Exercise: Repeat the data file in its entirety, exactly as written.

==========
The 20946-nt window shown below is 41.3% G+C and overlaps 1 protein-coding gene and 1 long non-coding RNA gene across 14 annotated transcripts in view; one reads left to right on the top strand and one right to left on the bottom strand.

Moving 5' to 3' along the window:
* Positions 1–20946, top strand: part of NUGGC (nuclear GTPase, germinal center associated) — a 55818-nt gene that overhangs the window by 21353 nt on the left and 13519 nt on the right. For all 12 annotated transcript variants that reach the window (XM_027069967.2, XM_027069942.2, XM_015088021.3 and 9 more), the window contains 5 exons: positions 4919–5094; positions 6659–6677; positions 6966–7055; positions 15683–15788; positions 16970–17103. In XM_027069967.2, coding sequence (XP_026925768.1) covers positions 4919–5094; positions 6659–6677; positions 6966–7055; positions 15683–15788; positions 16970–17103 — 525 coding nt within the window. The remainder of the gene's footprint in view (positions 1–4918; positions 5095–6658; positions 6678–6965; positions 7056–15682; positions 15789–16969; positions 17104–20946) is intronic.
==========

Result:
The 20946-nt window shown below is 41.3% G+C and overlaps 1 protein-coding gene and 1 long non-coding RNA gene across 14 annotated transcripts in view; one reads left to right on the top strand and one right to left on the bottom strand.

Moving 5' to 3' along the window:
* Positions 1–20946, top strand: part of NUGGC (nuclear GTPase, germinal center associated) — a 55818-nt gene that overhangs the window by 21353 nt on the left and 13519 nt on the right. For all 12 annotated transcript variants that reach the window (XM_027069967.2, XM_027069942.2, XM_015088021.3 and 9 more), the window contains 5 exons: positions 4919–5094; positions 6659–6677; positions 6966–7055; positions 15683–15788; positions 16970–17103. In XM_027069967.2, coding sequence (XP_026925768.1) covers positions 4919–5094; positions 6659–6677; positions 6966–7055; positions 15683–15788; positions 16970–17103 — 525 coding nt within the window. The remainder of the gene's footprint in view (positions 1–4918; positions 5095–6658; positions 6678–6965; positions 7056–15682; positions 15789–16969; positions 17104–20946) is intronic.